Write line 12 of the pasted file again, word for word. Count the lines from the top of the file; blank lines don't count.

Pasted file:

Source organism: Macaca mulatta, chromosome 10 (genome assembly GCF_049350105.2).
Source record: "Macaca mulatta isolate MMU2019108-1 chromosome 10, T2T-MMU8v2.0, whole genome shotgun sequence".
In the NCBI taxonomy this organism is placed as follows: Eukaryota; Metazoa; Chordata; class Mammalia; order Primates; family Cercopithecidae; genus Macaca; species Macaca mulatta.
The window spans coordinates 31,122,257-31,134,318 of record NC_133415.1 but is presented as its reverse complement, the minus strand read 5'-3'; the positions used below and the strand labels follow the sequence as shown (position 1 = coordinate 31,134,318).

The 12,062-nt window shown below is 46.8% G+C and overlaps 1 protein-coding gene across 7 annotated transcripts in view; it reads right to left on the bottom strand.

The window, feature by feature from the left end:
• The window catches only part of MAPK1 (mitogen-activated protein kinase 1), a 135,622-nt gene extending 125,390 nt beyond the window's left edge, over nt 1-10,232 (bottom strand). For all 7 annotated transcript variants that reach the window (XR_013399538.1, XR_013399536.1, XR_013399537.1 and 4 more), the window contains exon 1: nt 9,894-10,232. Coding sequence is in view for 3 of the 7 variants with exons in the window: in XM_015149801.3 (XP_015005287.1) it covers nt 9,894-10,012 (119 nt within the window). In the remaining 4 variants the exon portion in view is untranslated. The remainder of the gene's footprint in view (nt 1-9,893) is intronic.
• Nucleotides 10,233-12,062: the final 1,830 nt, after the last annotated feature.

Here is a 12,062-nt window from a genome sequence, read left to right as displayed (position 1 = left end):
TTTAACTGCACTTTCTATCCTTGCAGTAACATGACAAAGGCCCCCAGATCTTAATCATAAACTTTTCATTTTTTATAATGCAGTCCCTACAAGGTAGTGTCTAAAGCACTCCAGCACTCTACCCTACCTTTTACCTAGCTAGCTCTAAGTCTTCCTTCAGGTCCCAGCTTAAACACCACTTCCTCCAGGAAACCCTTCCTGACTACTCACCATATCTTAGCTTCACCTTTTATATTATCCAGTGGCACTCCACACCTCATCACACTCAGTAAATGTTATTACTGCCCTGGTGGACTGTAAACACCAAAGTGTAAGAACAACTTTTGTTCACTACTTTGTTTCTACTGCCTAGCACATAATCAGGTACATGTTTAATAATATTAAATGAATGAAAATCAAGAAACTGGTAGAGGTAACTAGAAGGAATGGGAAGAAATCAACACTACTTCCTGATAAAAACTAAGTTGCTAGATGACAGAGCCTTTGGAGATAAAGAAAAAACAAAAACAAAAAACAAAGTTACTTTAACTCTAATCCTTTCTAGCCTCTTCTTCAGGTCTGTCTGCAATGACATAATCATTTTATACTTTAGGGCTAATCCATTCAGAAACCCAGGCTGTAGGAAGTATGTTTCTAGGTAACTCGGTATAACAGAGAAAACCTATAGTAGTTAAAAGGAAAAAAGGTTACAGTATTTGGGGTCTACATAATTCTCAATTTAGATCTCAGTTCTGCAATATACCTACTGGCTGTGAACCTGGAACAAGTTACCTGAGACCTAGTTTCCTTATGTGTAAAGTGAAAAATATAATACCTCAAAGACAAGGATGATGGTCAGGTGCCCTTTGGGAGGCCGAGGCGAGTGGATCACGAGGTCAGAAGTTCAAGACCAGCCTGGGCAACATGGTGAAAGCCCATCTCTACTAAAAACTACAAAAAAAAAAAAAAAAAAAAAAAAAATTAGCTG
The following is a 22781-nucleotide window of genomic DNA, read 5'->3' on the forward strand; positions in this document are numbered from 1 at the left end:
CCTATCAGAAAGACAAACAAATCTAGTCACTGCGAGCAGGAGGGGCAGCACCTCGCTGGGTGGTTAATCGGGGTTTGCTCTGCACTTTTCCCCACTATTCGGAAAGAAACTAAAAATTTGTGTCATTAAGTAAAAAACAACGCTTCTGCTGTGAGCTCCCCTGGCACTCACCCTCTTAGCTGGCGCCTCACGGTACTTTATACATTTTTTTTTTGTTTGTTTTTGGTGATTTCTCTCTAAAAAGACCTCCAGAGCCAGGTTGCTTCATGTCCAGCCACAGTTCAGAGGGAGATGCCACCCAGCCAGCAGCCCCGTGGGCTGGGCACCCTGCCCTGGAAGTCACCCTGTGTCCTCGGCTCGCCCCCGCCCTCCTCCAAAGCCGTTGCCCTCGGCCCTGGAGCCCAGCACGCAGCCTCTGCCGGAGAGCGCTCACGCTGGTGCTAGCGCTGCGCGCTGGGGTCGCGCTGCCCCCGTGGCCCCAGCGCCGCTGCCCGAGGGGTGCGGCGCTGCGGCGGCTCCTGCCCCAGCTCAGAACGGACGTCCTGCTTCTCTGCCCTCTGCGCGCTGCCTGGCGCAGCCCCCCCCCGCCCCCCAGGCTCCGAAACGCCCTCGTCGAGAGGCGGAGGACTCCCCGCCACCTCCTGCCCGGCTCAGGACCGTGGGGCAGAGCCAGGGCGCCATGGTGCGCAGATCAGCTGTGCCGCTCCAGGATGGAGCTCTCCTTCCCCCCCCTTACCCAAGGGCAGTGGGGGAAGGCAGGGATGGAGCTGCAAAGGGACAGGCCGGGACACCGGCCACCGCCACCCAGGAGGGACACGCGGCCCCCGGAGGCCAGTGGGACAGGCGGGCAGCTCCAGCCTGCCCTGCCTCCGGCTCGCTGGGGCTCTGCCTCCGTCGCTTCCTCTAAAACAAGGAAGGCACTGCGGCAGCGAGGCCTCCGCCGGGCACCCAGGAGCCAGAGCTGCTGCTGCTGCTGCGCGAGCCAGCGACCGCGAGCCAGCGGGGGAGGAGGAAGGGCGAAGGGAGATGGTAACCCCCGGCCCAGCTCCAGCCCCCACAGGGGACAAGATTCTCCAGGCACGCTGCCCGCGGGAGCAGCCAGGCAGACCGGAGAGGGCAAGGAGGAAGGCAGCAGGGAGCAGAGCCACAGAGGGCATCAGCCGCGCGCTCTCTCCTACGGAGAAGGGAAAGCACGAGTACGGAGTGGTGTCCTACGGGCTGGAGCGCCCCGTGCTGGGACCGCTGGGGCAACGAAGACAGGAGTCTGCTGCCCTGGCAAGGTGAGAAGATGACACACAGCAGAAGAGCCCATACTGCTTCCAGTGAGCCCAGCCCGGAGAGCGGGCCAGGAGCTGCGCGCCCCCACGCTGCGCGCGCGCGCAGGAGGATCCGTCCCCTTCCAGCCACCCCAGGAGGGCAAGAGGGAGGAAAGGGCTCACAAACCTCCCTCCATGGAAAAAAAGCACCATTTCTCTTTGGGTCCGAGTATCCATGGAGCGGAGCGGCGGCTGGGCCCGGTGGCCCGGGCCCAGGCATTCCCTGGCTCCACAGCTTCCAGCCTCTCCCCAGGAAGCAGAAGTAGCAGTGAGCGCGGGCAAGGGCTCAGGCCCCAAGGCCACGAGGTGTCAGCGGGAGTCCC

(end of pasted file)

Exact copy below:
CCTATCAGAAAGACAAACAAATCTAGTCACTGCGAGCAGGAGGGGCAGCACCTCGCTGGGTGGTTAATCGGGGTTTGCTCTGCACTTTTCCCCACTATTCGGAAAGAAACTAAAAATTTGTGTCATTAAGTAAAAAACAACGCTTCTGCTGTGAGCTCCCCTGGCACTCACCCTCTTAGCTGGCGCCTCACGGTACTTTATACATTTTTTTTTTGTTTGTTTTTGGTGATTTCTCTCTAAAAAGACCTCCAGAGCCAGGTTGCTTCATGTCCAGCCACAGTTCAGAGGGAGATGCCACCCAGCCAGCAGCCCCGTGGGCTGGGCACCCTGCCCTGGAAGTCACCCTGTGTCCTCGGCTCGCCCCCGCCCTCCTCCAAAGCCGTTGCCCTCGGCCCTGGAGCCCAGCACGCAGCCTCTGCCGGAGAGCGCTCACGCTGGTGCTAGCGCTGCGCGCTGGGGTCGCGCTGCCCCCGTGGCCCCAGCGCCGCTGCCCGAGGGGTGCGGCGCTGCGGCGGCTCCTGCCCCAGCTCAGAACGGACGTCCTGCTTCTCTGCCCTCTGCGCGCTGCCTGGCGCAGCCCCCCCCCGCCCCCCAGGCTCCGAAACGCCCTCGTCGAGAGGCGGAGGACTCCCCGCCACCTCCTGCCCGGCTCAGGACCGTGGGGCAGAGCCAGGGCGCCATGGTGCGCAGATCAGCTGTGCCGCTCCAGGATGGAGCTCTCCTTCCCCCCCCTTACCCAAGGGCAGTGGGGGAAGGCAGGGATGGAGCTGCAAAGGGACAGGCCGGGACACCGGCCACCGCCACCCAGGAGGGACACGCGGCCCCCGGAGGCCAGTGGGACAGGCGGGCAGCTCCAGCCTGCCCTGCCTCCGGCTCGCTGGGGCTCTGCCTCCGTCGCTTCCTCTAAAACAAGGAAGGCACTGCGGCAGCGAGGCCTCCGCCGGGCACCCAGGAGCCAGAGCTGCTGCTGCTGCTGCGCGAGCCAGCGACCGCGAGCCAGCGGGGGAGGAGGAAGGGCGAAGGGAGATGGTAACCCCCGGCCCAGCTCCAGCCCCCACAGGGGACAAGATTCTCCAGGCACGCTGCCCGCGGGAGCAGCCAGGCAGACCGGAGAGGGCAAGGAGGAAGGCAGCAGGGAGCAGAGCCACAGAGGGCATCAGCCGCGCGCTCTCTCCTACGGAGAAGGGAAAGCACGAGTACGGAGTGGTGTCCTACGGGCTGGAGCGCCCCGTGCTGGGACCGCTGGGGCAACGAAGACAGGAGTCTGCTGCCCTGGCAAGGTGAGAAGATGACACACAGCAGAAGAGCCCATACTGCTTCCAGTGAGCCCAGCCCGGAGAGCGGGCCAGGAGCTGCGCGCCCCCACGCTGCGCGCGCGCGCAGGAGGATCCGTCCCCTTCCAGCCACCCCAGGAGGGCAAGAGGGAGGAAAGGGCTCACAAACCTCCCTCCATGGAAAAAAAGCACCATTTCTCTTTGGGTCCGAGTATCCATGGAGCGGAGCGGCGGCTGGGCCCGGTGGCCCGGGCCCAGGCATTCCCTGGCTCCACAGCTTCCAGCCTCTCCCCAGGAAGCAGAAGTAGCAGTGAGCGCGGGCAAGGGCTCAGGCCCCAAGGCCACGAGGTGTCAGCGGGAGTCCC